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In the digital era, in which we have an avalanche of information, it is not new that the Internet has brought new modes of communication and knowledge access. Characterized by the multiplicity of discourses, opinions, beliefs and cultures, the web is a space of political-ideological dimensions where people (who often do not know each other) interact and create representations, deconstruct stereotypes, and redefine identities. Currently, the translator needs to be able to deal with digital spaces ranging from specific software to social media, which inevitably impact on his professional life. One of the most impactful ways of being seen in cyberspace is the participation in social networking groups. In addition to its ability to disseminate information among participants, social networking groups allow a significant personal and social exposure. Such exposure is due to the visibility of each participant achieved not only on its personal profile page, but also in each comment or post the person makes in the groups. The objective of this paper is to study the representations of translators and translation process on the Internet, more specifically in publications in two Brazilian groups of great influence on the Facebook: "Translators/Interpreters" and "Translators, Interpreters and Curious". These chosen groups represent the changes the network has brought to the profession, including the way translators are seen and see themselves. The analyzed posts allowed a reading of what common sense seems to think about the translator as opposed to what the translators seem to think about themselves as a professional class. The results of the analysis lead to the conclusion that these two positions are antagonistic and sometimes represent conflict of interests: on the one hand, the society in general consider the translator’s work something easy, therefore it is not necessary to be well remunerated; on the other hand, the translators who know how complex a translation process is and how much it takes to be a good professional. The results also reveal that social networking sites such as Facebook provide more visibility, but it takes a more active role from the translator to achieve a greater appreciation of the profession and more recognition of the role of the translator, especially in face of increasingly development of automatic translation programs.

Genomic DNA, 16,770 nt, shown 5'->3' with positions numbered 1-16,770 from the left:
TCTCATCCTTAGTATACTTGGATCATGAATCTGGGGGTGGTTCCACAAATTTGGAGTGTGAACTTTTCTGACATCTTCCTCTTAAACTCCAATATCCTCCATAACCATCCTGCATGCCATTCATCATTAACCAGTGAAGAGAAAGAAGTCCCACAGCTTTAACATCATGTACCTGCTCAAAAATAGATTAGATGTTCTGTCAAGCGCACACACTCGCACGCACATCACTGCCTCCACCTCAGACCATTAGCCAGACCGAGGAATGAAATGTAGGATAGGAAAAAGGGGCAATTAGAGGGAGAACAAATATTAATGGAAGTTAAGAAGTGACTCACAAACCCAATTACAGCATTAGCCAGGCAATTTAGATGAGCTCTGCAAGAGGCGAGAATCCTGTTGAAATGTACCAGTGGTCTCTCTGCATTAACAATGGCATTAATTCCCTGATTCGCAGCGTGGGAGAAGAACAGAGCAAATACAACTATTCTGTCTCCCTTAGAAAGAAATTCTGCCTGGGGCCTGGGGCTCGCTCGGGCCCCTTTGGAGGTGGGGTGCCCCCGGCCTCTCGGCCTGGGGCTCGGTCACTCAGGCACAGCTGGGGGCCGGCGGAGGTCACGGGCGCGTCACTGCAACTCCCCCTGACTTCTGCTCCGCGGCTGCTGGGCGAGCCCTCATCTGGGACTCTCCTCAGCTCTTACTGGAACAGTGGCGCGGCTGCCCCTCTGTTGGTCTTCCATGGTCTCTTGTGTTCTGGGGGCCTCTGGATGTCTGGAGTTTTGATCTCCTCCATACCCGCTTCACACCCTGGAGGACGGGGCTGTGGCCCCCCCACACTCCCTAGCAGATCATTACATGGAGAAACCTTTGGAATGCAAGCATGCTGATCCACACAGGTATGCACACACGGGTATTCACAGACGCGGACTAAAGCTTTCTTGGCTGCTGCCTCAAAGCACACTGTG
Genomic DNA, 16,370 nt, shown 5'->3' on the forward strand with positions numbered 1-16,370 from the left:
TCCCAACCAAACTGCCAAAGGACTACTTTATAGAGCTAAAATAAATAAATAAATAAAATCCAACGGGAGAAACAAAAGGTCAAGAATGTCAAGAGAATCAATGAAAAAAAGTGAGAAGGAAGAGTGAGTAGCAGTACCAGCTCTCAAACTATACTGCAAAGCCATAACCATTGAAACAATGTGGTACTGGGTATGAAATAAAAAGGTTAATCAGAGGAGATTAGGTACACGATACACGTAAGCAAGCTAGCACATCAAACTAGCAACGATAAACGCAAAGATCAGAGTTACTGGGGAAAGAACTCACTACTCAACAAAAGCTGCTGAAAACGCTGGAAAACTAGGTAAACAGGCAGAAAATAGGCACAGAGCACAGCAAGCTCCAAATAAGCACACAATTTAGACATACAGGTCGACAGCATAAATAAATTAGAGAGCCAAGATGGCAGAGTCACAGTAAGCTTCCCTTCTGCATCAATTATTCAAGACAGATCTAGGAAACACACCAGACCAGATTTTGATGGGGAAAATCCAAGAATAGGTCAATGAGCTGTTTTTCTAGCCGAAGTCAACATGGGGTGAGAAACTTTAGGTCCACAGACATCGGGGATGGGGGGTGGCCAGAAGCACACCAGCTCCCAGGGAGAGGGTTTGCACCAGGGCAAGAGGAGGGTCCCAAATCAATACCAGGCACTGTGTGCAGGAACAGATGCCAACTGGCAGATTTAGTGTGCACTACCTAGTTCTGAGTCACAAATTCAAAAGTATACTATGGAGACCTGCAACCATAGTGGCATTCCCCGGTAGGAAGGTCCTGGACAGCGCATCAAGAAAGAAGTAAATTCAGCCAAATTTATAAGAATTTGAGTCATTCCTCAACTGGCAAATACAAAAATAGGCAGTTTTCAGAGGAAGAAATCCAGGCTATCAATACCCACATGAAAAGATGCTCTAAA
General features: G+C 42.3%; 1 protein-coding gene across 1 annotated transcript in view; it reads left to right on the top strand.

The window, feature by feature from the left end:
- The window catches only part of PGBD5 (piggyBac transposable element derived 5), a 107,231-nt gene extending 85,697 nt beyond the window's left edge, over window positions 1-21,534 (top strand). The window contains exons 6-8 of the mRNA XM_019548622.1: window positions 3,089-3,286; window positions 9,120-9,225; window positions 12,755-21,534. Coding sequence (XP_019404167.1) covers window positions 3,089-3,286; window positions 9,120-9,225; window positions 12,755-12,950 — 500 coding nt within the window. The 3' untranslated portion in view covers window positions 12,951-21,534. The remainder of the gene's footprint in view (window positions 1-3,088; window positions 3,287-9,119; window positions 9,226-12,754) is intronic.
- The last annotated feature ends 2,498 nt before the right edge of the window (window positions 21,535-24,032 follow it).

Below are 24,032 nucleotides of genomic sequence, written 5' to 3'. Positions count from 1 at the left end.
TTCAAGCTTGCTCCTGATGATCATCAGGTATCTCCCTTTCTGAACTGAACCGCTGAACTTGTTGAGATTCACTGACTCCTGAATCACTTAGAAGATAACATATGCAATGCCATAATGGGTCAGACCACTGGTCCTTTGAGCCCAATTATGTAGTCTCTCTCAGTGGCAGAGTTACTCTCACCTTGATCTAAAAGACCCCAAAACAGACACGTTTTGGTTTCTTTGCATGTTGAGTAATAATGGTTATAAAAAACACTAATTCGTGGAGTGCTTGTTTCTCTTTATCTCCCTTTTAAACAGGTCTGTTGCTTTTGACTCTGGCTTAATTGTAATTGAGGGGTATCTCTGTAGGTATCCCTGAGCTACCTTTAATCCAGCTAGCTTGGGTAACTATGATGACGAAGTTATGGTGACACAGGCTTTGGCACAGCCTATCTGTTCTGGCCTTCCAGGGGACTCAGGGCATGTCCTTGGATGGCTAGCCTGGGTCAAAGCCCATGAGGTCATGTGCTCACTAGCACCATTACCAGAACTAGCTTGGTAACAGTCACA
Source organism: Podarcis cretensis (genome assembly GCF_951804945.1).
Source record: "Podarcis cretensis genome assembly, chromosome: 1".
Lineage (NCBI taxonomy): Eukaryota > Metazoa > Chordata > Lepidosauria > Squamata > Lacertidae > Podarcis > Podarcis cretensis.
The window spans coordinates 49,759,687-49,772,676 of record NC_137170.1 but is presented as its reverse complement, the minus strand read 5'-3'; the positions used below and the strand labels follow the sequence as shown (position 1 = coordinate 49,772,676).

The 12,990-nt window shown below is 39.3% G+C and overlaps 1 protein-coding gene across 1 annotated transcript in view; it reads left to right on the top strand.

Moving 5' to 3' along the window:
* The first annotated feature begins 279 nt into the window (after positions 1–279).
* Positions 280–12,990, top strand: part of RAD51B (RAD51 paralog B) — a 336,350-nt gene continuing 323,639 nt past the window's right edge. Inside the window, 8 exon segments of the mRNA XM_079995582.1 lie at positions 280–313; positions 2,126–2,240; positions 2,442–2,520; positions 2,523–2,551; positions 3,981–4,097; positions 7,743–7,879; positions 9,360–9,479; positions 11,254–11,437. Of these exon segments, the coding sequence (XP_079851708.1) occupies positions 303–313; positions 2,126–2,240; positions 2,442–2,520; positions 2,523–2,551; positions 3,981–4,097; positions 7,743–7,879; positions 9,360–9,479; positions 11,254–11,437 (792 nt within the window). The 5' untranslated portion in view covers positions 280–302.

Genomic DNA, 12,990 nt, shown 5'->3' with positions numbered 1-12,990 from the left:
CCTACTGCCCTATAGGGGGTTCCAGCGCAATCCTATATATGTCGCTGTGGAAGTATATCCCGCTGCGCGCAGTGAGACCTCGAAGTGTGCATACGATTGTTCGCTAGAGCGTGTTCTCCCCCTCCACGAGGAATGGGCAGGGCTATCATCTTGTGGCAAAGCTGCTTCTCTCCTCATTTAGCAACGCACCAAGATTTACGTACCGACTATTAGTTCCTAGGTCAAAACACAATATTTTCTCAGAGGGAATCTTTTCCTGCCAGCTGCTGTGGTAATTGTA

Keywords: Translation, Facebook, translator, social representation

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23 Interlingual Translation of Manipuri Folktales with the Ideas of André Lefevere's Translation

Authors: Thoudam Jomita Devi

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This paper is an attempt to analyze the problems of translating Manipuri folktales into English and the strategies deployed. In Manipuri, folktales are known as Fungawari/Phungawari, which is similar to a western bed time story. The work is with the special reference to folktales of Meetei community. Meetei are the majority ethnic group of Manipur, India. For this paper’s purpose, two folktales Shandrembi Cheisra and Pebet will be chosen for analysis and discussion. The translation of folktales can contribute to intercultural communication and bridge the gap between the generations. Translating Manipuri Folktales is problematic on both cultural and linguistic levels. Therefore, the aim of this analysis is to understand, how the idea of André Lefevere (1992) translation could be implicated in translating Manipuri folktales.

Keywords: Cultural, Translation, Intercultural, interlingual, folktales

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22 Single Item Presenteeism Question Reliability and Validity of Persian Version in Low Back Pain Patients